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Frequently Asked Questions

When can I have a backyard burn and what permits are required?

Backyard burn season generally runs from December through April. You may only burn on permissive burn days and must register online for a burn permit for each day you burn.

To check burn status, click here.

To fill out your permit, click here during burn season.

I live in Carmel Valley. Is my ambulance service free?

Several years ago, voters in Carmel Valley passed Measure F, which continued a supplemental tax to support a paramedic ambulance in the footprint of the former Carmel Valley Fire Protection District. If you are a resident, a tenant, a business owner or employee, your insurance will be billed, and any remaining balance will be paid for by Measure F funds.

If you were transported by one of our ambulances and have a question regarding a bill, please contact our billing company, Wittman Enterprises, LLC.  They can be reached at (800) 906-6552, PO Box 269110, Sacramento CA  95826.

Where should I place my smoke detectors?

Install smoke alarms in every bedroom, in the hallways leading to the bedrooms, and on each level of your home, including the basement. Smoke alarms should be mounted on the ceiling 4" from the wall; wall mounts should be 4-12" from the ceiling. Do not install near draft areas (windows, vents.). Change batteries at least once a year for replaceable battery models. For detectors without replaceable batteries, life expectancy is ten years.


What is your ISO insurance rating?

The Insurance Services Office (ISO) rating is often relevant to your homeowners insurance premiums.

Effective 01/01/2022, all residential and commercial buildings within five miles of any of our six stations have an ISO rating of 3. If you are outside that 5-mile radius, your home (or business) will be considered a 10.

If you have any questions about ISO ratings, please contact Division Chief Scott Anderson at (831) 455-1828.

How can I make my home safe from wildfire?

We recommend following these guidelines:

  • Remove all flammable vegetation and any dead or dying plants within 30 feet of each building or structure. You may keep single trees or other vegetation that are trimmed of all dead and dying foliage and are well-pruned and maintained.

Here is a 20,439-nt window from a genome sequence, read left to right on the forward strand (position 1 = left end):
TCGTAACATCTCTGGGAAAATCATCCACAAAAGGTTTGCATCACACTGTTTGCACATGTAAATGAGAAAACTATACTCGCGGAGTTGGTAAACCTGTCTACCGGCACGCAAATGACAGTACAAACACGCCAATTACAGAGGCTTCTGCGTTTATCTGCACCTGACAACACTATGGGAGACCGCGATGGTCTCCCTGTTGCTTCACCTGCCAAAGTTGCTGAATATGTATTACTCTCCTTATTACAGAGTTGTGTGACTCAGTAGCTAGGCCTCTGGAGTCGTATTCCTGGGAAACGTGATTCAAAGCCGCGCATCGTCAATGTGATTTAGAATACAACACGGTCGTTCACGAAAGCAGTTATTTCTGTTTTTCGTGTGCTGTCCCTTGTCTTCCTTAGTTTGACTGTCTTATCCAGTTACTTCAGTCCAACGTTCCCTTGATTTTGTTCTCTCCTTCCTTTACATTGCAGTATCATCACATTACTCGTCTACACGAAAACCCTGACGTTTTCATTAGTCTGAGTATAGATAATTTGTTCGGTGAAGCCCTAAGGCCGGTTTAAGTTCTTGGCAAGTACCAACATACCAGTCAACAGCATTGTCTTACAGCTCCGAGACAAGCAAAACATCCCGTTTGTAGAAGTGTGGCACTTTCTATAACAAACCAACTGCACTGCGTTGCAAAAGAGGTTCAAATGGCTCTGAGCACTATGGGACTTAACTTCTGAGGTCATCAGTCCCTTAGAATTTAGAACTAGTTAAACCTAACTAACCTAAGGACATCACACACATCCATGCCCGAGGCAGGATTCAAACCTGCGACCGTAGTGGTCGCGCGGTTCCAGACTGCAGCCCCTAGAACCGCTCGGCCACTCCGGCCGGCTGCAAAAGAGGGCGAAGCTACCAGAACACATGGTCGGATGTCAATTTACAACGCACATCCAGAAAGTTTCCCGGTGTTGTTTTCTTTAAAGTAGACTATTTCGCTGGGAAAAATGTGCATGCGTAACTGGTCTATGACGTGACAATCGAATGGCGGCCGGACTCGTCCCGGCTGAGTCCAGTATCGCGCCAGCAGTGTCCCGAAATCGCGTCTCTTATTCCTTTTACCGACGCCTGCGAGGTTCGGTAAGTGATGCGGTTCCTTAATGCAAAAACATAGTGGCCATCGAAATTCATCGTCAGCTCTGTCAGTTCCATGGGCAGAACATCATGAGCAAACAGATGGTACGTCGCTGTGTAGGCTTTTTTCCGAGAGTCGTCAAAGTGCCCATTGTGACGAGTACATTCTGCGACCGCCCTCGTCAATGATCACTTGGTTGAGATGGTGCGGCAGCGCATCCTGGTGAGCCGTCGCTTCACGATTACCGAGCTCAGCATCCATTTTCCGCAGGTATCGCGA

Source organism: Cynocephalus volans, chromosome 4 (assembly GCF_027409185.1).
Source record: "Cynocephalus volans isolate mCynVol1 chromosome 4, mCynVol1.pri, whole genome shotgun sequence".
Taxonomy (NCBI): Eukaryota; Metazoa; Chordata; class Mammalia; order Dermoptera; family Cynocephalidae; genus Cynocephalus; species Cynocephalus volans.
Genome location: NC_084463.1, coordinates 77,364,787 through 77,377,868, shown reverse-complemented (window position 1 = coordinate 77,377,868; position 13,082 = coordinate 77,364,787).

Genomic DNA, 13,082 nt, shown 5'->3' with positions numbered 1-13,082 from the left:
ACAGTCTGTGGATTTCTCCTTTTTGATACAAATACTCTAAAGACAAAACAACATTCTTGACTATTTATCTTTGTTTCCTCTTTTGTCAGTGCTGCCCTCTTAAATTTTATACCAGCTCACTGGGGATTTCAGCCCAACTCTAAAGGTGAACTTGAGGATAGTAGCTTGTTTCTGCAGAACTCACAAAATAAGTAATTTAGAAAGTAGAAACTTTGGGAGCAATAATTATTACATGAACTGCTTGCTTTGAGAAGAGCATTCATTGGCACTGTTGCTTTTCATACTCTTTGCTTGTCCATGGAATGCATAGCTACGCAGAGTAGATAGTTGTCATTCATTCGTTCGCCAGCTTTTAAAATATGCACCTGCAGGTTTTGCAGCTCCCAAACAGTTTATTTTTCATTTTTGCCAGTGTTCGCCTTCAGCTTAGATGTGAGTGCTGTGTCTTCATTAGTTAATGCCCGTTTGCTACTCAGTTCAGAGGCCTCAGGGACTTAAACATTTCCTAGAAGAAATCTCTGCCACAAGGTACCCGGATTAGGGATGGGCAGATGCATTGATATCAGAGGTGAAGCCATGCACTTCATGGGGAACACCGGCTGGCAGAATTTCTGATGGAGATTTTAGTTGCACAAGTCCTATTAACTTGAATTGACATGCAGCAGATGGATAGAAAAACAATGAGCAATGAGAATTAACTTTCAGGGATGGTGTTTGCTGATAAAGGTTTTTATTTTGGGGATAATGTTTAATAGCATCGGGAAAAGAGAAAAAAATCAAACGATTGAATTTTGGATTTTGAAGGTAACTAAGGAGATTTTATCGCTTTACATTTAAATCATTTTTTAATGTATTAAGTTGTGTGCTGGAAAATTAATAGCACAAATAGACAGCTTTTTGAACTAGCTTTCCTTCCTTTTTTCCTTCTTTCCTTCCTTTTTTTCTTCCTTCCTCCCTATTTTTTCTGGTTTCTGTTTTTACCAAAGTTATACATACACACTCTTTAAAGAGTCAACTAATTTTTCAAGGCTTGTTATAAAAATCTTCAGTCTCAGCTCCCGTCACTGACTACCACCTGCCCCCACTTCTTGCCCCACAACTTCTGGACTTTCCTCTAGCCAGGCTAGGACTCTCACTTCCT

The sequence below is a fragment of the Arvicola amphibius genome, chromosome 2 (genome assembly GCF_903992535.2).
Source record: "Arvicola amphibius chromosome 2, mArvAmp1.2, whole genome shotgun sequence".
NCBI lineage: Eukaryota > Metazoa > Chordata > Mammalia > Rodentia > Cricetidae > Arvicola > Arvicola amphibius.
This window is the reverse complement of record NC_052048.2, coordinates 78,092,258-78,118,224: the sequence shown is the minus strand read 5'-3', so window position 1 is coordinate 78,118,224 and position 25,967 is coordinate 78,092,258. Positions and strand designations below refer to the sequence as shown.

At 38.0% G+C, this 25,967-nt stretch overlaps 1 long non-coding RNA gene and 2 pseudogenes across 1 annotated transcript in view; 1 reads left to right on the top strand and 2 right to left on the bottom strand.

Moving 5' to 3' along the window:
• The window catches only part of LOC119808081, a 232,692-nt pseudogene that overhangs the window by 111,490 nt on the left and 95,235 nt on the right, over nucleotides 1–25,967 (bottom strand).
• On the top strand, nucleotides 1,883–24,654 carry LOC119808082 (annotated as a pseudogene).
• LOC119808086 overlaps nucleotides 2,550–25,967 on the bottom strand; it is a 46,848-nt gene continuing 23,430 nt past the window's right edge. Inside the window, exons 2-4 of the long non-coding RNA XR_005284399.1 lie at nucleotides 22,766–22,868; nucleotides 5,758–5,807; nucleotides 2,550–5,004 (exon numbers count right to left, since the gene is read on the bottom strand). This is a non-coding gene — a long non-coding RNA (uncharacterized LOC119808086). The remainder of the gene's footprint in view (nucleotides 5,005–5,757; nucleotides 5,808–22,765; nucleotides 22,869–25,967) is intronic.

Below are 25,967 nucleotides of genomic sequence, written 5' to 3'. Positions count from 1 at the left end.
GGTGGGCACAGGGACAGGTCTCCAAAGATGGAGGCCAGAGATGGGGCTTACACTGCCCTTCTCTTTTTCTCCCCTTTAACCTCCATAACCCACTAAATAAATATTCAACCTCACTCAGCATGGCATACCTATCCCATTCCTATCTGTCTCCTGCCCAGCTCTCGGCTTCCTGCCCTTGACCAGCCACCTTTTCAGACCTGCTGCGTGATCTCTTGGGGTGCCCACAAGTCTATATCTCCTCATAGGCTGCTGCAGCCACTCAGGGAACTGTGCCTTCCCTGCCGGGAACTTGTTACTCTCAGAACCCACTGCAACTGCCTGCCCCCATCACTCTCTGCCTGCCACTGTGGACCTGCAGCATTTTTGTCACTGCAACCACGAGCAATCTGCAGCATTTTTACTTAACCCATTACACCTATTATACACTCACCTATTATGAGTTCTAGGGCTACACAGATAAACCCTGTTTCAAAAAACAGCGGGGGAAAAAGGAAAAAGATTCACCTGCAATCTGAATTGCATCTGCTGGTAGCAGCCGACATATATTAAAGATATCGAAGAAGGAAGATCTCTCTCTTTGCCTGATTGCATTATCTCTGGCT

• Remove surface litter so it does not exceed a depth of 3 inches. Surface litter consists of fallen leaves, needles, twigs, bark, cones, pods, small branches, etc.
  • Create a Lean, Clean and Green Zone. An Area of 30 feet immediately surrounding your home.
  • Decrease Fuel in the Reduced Fuel Zone - The fuel reduction zone in the remaining 70 feet (or to the property line, whichever is closer)
  • Clear debris from roof, eaves and rain gutters.
  • Trim tree limbs that are within 10 feet of chimneys and/or stovepipes.
  • Trim dead tree limbs hanging over the building(s).
  • Trim tree limbs so they are at least 6 feet from the ground. This does not include ornamental trees within the 30 foot “defensible space”.
  • Protect all chimney outlets or flues with a 1/2-inch mesh metal screen.
  • Post address numbers (4” min.) so they are visible from the street.
  • Provide a vertical clearance of 15 feet and a minimum width clearance of 12 feet on the driveway.
  • Stack woodpiles at least 30 feet from buildings, fences and other combustible materials.
  • Clear all vegetation and other flammable materials from beneath your deck. Enclose undersides of elevated decks with fire resistive materials.

Each year in the late Spring, we mail out informational flyers to our residents, and follow up with engine company inspections of selected neighborhoods. Our goal is to help homeowners make their property more defensible in the event of a wildfire. If you are not scheduled for a wildland inspection, your local station can arrange for a time to come offer you advice on preparing your home. Please print the checklist below, complete the items and then call us for a visit.

How To Make My Home Safe Checklist.pdf

Which MCRFD station responds to my home or business?